Power of Attorney Rules

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A power of attorney is a legal relationship in which one person (the principal) grants another party (the agent) the authority to perform legal acts on behalf of the principal. Although third parties are not obligated to honor a power of attorney, they are protected from legal liability if they do honor it. Powers of attorney are regulated under state law.


A power of attorney is created when the authorization form is drafted and signed in accordance with state law. The form must include the names and addresses of the principal and the agent, a description of the powers granted, some indication of its duration, and the signature of the principal. Some states also require the agent to sign the form. All signatures must be either notarized or witnessed, and the notary or witnesses must sign the form. The agent must use the original power of attorney form; a photocopy is not valid.


A power of attorney may be classified as general or limited. A general power of attorney authorizes the agent to perform any legal act that the principal could perform himself. A limited power of attorney authorizes the agent to perform only specified legal acts. A power of attorney may also be classified as durable or nondurable. A durable power of attorney remains valid even if the principal becomes incapacitated (mentally incompetent, unconscious or unable to communicate), while a nondurable power of attorney automatically expires when the principal becomes incapacitated. A power of attorney may also be classified according to the nature of the authority granted: a medical power of attorney, for example, or a financial power of attorney.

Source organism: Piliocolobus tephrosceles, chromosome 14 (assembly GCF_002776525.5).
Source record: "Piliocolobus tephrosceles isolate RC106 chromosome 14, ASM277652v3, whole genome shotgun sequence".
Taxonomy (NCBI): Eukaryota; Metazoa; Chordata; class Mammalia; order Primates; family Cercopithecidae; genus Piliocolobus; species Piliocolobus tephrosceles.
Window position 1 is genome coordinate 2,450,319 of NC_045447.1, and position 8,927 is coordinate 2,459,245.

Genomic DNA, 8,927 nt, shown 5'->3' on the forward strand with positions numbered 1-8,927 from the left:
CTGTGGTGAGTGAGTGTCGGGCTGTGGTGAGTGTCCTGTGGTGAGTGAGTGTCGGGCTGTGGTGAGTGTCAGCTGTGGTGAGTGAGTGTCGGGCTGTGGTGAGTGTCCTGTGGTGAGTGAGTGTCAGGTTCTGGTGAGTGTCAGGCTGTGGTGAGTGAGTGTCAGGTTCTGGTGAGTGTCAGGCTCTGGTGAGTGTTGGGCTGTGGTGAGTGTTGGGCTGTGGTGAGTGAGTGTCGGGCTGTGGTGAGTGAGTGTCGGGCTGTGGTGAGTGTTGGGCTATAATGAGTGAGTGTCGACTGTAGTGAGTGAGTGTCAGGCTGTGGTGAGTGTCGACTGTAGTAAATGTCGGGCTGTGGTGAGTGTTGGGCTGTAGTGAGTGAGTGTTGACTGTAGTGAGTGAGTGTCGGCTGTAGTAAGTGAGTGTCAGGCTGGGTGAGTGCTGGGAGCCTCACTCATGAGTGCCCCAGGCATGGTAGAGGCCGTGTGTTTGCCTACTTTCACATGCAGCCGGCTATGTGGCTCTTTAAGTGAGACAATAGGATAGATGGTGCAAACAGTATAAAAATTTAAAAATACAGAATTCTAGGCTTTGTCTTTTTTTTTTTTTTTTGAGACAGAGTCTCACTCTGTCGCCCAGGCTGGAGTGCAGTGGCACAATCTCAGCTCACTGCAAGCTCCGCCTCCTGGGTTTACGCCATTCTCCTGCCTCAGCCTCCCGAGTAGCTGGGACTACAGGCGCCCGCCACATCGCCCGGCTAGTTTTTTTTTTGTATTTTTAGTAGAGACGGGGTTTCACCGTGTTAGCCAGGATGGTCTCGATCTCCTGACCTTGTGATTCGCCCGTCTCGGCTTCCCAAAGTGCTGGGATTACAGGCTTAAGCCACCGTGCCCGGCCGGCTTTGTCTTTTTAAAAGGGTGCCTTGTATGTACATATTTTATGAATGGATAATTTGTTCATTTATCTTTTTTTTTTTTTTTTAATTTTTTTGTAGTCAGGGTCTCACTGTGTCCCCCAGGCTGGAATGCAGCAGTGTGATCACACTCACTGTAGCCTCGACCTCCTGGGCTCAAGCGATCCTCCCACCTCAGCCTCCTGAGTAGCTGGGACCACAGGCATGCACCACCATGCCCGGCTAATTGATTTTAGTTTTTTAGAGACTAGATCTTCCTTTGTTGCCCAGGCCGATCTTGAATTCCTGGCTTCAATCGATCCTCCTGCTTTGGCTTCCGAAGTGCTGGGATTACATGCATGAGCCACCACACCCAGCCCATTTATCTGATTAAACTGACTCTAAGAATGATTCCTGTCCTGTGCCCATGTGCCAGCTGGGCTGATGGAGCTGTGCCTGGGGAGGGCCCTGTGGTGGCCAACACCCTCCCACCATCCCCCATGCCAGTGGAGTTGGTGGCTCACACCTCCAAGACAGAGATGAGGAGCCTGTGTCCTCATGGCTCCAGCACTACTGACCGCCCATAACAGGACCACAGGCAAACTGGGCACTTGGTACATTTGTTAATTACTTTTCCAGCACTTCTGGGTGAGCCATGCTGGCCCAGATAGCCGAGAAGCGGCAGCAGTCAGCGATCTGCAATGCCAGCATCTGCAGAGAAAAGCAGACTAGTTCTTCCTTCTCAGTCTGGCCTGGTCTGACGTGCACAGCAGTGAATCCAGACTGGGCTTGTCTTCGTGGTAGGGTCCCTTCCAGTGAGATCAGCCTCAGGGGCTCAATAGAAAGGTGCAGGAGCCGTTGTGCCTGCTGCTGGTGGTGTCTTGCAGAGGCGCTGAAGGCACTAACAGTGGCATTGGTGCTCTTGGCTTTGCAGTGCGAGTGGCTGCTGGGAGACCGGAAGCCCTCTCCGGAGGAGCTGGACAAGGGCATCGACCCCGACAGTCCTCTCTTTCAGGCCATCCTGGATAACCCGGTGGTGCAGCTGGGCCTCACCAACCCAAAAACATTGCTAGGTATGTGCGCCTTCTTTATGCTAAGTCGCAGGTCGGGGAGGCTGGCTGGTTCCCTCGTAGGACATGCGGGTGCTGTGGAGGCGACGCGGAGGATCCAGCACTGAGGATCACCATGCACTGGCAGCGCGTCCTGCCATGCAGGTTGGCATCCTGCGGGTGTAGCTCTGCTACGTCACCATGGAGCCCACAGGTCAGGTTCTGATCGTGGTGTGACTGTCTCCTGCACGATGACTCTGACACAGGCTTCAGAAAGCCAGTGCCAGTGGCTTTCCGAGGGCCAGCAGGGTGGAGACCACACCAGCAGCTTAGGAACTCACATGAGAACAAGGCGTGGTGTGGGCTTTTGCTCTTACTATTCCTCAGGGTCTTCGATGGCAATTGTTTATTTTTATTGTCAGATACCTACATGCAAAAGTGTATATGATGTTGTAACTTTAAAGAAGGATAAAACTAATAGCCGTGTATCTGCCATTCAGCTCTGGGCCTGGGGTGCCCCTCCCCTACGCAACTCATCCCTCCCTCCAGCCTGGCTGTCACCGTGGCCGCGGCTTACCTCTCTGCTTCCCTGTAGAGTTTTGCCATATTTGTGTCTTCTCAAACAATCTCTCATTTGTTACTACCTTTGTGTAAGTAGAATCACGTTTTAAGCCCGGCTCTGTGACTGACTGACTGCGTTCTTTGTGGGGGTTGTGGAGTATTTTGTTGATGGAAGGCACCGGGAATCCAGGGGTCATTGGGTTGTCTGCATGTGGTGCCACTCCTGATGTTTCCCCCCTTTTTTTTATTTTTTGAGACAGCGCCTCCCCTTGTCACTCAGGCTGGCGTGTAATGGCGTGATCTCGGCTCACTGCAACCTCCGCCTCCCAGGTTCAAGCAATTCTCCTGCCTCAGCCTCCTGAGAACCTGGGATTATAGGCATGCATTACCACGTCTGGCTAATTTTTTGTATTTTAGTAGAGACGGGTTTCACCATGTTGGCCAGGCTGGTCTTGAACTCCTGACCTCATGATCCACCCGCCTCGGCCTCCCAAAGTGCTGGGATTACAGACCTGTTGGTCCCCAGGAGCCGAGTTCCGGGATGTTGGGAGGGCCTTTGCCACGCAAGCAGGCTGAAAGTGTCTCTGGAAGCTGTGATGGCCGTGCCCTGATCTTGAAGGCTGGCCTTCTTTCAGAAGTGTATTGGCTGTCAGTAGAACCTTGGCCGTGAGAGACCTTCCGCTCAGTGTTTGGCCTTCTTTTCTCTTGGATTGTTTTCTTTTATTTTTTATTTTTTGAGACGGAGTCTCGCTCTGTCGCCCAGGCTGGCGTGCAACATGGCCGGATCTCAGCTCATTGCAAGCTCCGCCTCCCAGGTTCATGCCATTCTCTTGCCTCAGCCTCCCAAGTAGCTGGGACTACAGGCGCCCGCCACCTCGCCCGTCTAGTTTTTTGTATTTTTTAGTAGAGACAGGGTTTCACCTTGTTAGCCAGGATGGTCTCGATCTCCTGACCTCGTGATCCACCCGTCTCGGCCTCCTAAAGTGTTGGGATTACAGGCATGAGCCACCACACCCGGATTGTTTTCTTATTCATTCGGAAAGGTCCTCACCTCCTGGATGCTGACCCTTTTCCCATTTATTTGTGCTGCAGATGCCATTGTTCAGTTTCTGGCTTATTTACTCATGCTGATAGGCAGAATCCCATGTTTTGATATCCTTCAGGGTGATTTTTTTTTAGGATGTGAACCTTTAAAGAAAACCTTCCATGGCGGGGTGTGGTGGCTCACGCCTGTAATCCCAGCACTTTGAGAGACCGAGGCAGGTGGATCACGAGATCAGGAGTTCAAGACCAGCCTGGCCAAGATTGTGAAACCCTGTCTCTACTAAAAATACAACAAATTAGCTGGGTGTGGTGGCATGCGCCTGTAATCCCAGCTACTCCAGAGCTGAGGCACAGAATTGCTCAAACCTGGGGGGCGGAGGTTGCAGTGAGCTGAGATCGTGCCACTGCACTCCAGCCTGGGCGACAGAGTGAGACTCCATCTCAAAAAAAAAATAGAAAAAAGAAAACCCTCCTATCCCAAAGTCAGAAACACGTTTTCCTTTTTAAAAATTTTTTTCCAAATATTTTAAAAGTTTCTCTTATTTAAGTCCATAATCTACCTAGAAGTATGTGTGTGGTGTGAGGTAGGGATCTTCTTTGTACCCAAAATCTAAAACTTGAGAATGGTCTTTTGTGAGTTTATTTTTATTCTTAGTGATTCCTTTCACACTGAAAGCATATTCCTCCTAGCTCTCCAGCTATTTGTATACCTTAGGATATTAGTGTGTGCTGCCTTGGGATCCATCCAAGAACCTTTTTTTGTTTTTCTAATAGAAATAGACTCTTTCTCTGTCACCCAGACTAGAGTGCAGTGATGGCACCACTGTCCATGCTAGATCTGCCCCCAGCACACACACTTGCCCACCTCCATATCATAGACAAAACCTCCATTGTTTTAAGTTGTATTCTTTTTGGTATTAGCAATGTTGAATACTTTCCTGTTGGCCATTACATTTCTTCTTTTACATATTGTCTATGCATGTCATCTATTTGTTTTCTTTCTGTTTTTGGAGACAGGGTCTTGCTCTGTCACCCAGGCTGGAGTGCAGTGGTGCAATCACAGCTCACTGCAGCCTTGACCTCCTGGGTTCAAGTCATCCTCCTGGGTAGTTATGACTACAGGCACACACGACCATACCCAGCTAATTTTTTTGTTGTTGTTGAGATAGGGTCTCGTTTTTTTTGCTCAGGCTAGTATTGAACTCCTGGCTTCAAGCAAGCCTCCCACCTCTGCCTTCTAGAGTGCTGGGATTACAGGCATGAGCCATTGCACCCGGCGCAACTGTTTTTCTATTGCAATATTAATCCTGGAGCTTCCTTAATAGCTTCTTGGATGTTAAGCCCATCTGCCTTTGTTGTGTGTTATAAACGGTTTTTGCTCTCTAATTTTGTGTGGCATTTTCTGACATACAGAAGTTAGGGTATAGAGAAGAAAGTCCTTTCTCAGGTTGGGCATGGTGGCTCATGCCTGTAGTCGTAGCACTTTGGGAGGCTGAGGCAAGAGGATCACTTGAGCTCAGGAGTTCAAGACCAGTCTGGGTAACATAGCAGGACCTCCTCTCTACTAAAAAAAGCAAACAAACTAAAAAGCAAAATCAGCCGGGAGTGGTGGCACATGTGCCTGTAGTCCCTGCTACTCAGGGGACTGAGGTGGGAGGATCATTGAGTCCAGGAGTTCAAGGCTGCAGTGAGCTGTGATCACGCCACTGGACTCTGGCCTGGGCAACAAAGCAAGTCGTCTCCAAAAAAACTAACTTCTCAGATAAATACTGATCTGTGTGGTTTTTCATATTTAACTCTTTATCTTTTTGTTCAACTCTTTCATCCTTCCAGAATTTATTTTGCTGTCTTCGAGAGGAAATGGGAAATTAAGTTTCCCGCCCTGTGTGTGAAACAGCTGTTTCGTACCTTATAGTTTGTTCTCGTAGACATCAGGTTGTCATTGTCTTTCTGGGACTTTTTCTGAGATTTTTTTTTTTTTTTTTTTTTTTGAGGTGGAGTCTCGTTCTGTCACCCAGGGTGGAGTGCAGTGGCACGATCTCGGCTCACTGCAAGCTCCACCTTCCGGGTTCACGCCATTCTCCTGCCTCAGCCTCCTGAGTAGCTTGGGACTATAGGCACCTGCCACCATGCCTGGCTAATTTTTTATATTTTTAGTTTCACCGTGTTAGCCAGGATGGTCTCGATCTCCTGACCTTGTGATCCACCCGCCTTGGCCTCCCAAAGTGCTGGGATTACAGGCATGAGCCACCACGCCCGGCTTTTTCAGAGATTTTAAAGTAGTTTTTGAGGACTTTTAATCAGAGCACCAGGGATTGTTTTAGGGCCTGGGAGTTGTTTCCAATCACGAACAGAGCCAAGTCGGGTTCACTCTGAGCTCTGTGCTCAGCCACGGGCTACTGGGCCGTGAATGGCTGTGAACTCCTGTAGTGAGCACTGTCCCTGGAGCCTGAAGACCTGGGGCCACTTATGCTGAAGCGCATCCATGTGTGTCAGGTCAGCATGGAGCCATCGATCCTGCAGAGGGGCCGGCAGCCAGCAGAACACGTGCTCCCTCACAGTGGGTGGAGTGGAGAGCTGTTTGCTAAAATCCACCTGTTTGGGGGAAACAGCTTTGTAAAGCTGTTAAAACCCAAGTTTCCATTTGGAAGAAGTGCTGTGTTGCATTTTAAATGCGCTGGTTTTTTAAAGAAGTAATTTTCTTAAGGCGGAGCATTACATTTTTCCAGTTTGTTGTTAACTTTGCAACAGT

Typical Uses

A financial power of attorney might authorize an agent to withdraw money from the principal's bank account, pay bills, sign a contract, settle an insurance claim, purchase real estate or file a tax return. A medical power of attorney might authorize the agent to consent to medical treatment, select a treatment from available options, issue a Do Not Resuscitate Order or refuse treatment on religious grounds.


All states allow the principal to revoke a power of attorney at any time, as long as he is mentally competent and able to communicate. The agent might still act on behalf of the principal even after the revocation, however, if he presents the power of attorney form to a third party who has no reason to know of the revocation. The agent might, for example, withdraw money from the principal's bank account on the strength of a revoked power of attorney. In this case the bank would not be obligated to return the money, but the principal would be entitled to sue the agent.

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